Swords, clubs, and spears – Peter was frightened like the rest of the disciples and ran away.
Then, sure, he regained his senses and made it into the courtyard where they were holding the illegal late-night trial of Jesus.
Only to deny knowing him.
But three times.
And then? The rooster crowed.
The one Jesus had predicted would crow - it crowed!
Peter hated roosters now.
Because now they were a reminder of how he had sinned.
A reminder of how he had failed…
A reminder of how he had fallen…
A reminder of his guilt.
Guilt is always tricky. It can easily burden a soul.
But Peter’s guilt was especially difficult for a trifecta of reasons that are especially hard to get over. For a few reasons:
He didn’t deny Jesus one time. He didn’t deny Jesus two times. He denied him three times in one evening. (Although during that third time it says that he called down curses upon himself, so even thought it was one “time period” perhaps it was a bunch of times within that time period).
Repeated guilt is hard.
We were given a good deal on a Prius a while back. Great car. Great gas mileage. Fun to drive.
But it’s extremely low to the ground. The bumper is about 2 inches from the street. So, when you come down our driveway which is on a decent incline…if you don’t turn the wheels at a specific angle to the right and back out at that exact angle – the front bumper scrapes.
Do you know how many times I’ve gotten that wrong? (I’m especially guilty of it every morning when I haven’t had my coffee yet) I keep messing up and I keep feeling guilty about it. In fact, the front bumper is cracked in all kinds of places. And it now serves as a 21st century, sheen black version of a rooster. Every time I look at it, I’m reminded of my failures!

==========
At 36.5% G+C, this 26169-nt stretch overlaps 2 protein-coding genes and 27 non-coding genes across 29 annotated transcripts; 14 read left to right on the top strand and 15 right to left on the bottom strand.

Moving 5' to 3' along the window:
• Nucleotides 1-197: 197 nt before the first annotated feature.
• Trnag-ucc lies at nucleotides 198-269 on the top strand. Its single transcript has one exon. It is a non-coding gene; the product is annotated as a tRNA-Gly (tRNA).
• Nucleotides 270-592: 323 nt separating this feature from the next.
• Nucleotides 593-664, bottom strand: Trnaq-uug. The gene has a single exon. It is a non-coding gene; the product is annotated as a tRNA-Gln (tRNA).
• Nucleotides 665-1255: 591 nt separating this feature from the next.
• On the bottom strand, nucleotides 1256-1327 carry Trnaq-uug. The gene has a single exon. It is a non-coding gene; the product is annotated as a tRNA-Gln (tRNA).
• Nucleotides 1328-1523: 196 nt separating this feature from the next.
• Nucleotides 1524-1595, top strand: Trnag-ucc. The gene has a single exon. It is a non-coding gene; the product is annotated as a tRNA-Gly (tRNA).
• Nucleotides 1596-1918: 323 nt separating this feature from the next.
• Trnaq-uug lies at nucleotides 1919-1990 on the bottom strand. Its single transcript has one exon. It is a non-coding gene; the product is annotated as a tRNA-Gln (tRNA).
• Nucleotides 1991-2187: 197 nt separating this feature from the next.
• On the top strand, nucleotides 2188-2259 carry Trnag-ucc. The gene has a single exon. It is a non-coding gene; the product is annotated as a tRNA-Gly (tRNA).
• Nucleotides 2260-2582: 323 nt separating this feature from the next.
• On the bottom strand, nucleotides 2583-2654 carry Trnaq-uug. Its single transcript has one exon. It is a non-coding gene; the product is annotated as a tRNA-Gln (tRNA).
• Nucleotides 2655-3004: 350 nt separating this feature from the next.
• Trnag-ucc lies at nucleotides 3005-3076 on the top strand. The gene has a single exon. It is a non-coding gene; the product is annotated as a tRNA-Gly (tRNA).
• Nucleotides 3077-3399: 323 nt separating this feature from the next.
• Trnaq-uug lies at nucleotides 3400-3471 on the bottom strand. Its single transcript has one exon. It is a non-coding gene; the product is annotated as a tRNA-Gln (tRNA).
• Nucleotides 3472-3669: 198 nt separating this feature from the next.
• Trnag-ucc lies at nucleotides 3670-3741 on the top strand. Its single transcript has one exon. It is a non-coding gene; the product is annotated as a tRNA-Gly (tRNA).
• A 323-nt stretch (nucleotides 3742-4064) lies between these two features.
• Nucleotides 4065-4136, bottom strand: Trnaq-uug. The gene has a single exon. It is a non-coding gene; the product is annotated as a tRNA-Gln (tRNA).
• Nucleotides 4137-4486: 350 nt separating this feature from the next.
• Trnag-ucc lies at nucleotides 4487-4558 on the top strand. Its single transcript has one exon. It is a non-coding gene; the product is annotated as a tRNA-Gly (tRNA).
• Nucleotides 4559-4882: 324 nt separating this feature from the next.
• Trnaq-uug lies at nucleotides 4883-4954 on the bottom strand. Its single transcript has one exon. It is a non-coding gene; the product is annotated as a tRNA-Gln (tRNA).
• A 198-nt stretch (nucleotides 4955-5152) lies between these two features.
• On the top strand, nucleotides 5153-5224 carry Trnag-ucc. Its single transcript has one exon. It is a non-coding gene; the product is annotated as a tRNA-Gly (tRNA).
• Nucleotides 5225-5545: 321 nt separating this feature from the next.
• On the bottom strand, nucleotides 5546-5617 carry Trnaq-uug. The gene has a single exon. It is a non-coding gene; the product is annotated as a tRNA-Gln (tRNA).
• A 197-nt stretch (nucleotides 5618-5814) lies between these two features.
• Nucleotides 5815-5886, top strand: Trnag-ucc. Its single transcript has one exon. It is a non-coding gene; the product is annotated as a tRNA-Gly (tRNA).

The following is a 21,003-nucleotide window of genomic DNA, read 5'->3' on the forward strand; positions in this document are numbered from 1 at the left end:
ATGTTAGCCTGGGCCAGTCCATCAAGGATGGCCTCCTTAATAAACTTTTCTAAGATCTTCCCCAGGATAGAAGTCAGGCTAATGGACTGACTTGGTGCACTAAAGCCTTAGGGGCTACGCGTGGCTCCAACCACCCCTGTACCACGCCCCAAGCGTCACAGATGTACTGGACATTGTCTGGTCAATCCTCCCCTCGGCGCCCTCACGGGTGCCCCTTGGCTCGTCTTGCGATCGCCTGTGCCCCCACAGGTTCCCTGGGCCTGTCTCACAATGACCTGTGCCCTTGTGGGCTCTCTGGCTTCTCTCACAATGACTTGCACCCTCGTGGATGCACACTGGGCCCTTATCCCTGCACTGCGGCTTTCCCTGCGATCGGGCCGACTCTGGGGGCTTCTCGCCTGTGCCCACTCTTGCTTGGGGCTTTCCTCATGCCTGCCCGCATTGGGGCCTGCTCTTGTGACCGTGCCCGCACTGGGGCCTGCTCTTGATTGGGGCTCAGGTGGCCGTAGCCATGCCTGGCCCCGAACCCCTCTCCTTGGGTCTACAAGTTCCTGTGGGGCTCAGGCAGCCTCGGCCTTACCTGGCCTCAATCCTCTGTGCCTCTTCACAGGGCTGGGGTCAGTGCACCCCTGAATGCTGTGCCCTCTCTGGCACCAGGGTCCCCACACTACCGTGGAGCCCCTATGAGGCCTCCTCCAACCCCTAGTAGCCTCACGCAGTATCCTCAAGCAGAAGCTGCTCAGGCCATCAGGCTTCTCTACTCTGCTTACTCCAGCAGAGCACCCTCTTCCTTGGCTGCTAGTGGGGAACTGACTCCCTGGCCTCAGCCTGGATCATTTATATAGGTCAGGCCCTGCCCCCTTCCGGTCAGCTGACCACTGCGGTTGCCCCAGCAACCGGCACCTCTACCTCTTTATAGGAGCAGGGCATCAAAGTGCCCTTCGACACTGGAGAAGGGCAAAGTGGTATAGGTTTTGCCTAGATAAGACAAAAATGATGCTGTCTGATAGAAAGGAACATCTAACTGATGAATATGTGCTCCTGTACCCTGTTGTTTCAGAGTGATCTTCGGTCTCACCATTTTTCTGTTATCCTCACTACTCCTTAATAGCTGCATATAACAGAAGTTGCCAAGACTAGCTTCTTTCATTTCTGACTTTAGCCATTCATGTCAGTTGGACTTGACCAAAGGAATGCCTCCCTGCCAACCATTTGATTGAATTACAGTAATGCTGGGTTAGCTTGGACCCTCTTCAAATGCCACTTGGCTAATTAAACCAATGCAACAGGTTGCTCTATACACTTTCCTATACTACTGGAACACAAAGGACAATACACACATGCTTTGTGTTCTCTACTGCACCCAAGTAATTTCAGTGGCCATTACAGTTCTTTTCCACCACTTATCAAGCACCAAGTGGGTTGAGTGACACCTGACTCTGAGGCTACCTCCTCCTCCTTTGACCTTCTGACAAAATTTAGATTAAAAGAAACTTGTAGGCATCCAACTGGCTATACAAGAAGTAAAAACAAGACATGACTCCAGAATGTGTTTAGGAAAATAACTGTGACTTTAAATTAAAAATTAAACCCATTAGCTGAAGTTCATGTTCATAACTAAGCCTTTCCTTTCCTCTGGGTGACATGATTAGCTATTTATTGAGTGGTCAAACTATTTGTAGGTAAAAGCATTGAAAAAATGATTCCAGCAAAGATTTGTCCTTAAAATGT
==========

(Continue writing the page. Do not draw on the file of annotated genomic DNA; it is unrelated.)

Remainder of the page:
Repeated guilt is hard.
Repeatedly drinking too much.
Repeatedly losing your temper.
Repeatedly looking at porn.
Repeatedly lying to your spouse.
Repeatedly being jerk at work.
Repeatedly being a bully to your family.
Repeated guilt is hard because there’s no excuse.
The devil comes along and says,
You know better!
But you did it anyway.
This is unforgivable.
Because Peter was a leader. He was a disciple; more than that – an apostle. There were only twelve of those hand selected and chosen by Jesus. And of those twelve disciples – Peter was definitely a leader among them: He had the privilege of walking on water. He saw Jesus heal a dead girl when many of them didn’t. He was chosen along with only two others to see Jesus go up on a mountain and reveal his heavenly brilliance. Peter was a leader.
And then he fell.
And when leaders fall…
They quickly become leaders in holding onto guilt.
Maybe you know.
Whether you’re a leader in your family.
Or a leader here at church.
Or a leader among your friends.
Or a teacher of kids.
Or even…you’re the only one at work who is Christian – making you a spiritual leader by default – and then you sin…?
How’s that feel?
The devil comes along and whispers:
“You’re a leader…and you did that?”
“I’m not sure you’re a leader anymore…”
“…I’m not even sure you’re a part of his kingdom.”
Because by the time Peter gets to the third denial, there’s a crowd of people gathered around him:
A crowd of people watch him as he shakes his head vigorously.
A crowd of people listening as cusses out Jesus.
A crowd of people taking mental note of his sin.
I wonder how many of those people Peter saw again.
I wonder how that went?
Public guilt is hard.